CES 2018: Securing the Promise of Invaluable Convenience from New IoT Devices

The continuous development of Internet of Things (IoT) devices will reportedly push the global IoT market to grow from US$157 billion in 2016 to $457 billion by 2020. CES (Consumer Electronics Show), the gathering place for all those who thrive on the business of consumer technologies, hosted its annual event at the Las Vegas Convention Center to showcase what’s in store for the market this year. This 2018, developers of IoT devices are set to unveil products that promote user convenience at the highest level.

Google is the center of attention with its three-story installation in the parking lot in front of the convention center designed to promote Google Assistant, along with products such as smart speakers and kitchen appliances that use it. According to HIS Markit, more than 5 billion consumer devices supporting digital assistants will be used in 2018, with almost 3 billion more added by 2021.

Google Assistant isn't the only noteworthy product at this year’s CES. 

A standout in the exhibit is Ring's video doorbells and security cams, which promise fingertip access to home security. The devices will allow users to monitor their home using their smartphones, tablets or PCs. Every Ring device is equipped with a wide-angle lens and a built-in microphone and speaker so users can see, hear, and speak to anyone on their property from anywhere. Users can get instant alerts as soon as Ring detects motion, so they will become aware of anyone stepping foot on their property.

Figure 1. Ring’s video doorbells and security cams (via ces18.mapyourshow.com)

Muse's new type of 'brain-sensing eyewear' has built-in EEG sensors that track brain activity to help users achieve peace of mind. Wearing the pair of glasses in activities like yoga can help users track the position of their head and monitor their balance to improve their meditation. It can also be especially helpful for athletes: the eyewear can enhance their ability to focus on specific tasks.

Domaly’s Aladin Smart Lamp is a wall-mounted smart lamp designed to help the elderly with motion detectors that can help them get up in the middle of the night. If they fall down, the lamp will send notifications to emergency contacts. The light has behavioral analysis that tracks the user's movements. If an individual visits the bathroom more than usual, the light will detect this and let relatives know.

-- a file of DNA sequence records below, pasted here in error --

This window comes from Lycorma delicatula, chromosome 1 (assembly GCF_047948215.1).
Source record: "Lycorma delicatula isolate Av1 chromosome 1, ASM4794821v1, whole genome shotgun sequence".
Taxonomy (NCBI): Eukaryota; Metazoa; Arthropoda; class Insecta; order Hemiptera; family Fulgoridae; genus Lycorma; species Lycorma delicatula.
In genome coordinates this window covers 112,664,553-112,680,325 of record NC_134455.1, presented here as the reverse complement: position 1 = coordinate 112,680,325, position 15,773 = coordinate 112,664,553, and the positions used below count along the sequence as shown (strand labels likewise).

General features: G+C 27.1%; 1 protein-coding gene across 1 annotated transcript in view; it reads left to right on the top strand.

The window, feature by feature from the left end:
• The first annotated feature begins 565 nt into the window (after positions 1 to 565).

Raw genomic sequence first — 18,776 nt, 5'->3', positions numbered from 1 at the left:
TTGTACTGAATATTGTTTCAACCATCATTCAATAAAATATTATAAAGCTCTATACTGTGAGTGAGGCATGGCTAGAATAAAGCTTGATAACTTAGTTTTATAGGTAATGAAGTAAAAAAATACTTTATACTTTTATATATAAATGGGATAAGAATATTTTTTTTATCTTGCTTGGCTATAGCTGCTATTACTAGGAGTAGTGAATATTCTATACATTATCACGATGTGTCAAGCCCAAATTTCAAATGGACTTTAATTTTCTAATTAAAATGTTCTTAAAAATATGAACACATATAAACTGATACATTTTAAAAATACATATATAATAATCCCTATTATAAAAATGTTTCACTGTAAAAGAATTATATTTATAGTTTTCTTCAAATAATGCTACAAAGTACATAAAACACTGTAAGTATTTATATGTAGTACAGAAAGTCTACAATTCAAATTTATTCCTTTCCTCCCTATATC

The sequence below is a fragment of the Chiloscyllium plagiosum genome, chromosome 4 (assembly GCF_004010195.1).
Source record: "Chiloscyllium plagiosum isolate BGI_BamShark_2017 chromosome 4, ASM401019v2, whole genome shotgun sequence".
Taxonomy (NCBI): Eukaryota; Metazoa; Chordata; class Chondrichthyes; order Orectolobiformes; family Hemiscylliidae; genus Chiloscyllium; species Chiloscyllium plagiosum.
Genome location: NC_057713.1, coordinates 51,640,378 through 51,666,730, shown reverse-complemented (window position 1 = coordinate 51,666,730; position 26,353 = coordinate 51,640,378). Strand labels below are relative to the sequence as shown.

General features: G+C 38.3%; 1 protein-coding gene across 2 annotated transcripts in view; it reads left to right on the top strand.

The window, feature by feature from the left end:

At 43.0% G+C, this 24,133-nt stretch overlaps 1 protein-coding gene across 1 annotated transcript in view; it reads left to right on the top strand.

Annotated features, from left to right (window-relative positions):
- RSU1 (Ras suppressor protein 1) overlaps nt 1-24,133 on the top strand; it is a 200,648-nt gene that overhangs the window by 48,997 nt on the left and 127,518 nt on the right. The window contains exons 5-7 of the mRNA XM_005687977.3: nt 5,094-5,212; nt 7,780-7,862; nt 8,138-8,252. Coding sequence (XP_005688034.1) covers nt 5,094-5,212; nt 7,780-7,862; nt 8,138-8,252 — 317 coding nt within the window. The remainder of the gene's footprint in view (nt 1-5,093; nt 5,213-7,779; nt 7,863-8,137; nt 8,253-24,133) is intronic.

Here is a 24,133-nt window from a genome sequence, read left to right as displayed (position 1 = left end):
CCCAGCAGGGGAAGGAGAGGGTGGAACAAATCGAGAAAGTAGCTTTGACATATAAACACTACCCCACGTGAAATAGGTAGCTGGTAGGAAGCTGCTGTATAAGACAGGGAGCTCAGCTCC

Interesting innovations also made an appearance at CES 2018. Kohler’s Numi is a voice-activated talking toilet that features mood lighting, a foot warmer, music playback, a deodorizer and ‘advanced bidet functionality’ with spray action variations such as “pulsate,” “oscillate,” and “wave.” There’s also CamToy’s Laika—a smart and mobile robot companion for dogs that also gives owners the ability to interact with their pet whenever they want. Users can control Laika to ‘self-play’ so that their dogs remain engaged when their owners are not around.

Figure 2. CamToy’s Laika (via nibletz.com)

The abovementioned IoT devices are just some of the many that are designed to improve users' lives. Some of these devices can also become invaluable for users such as athletes and the elderly. As these devices continue to innovate, the need for stronger security to protect users and the devices against threats should remain a top priority. PricewaterhouseCoopers (PwC) projected that $6 trillion will be spent on IoT solutions between 2015 and 2020. 

Users can mitigate the risks involved with owning smart devices. Steps such as securing home routers and changing passwords on a regular basis go a long way towards ensuring that smart ecosystems are better protected from attacks.

Manufacturers, who are key in providing security to their products, can follow these best practices to prevent attacks on IoT devices:

  • Manufacturers need to have the mindset that any device, once connected to the internet, can become open to abuse. In the early stages of product development, testing and implementing appropriate security measures should have the same weight as enhancing device features.
  • Vulnerability testing—where developers can simulate or perform attacks—is a practice that can help assess whether the device’s security can be circumvented.
  • Manufacturers can avoid design inconsistencies and flaws by collaborating with security specialists to review the system security of a device. Third-party researchers who share device vulnerabilities can also be accommodated by providing an incentive through bug bounty programs.

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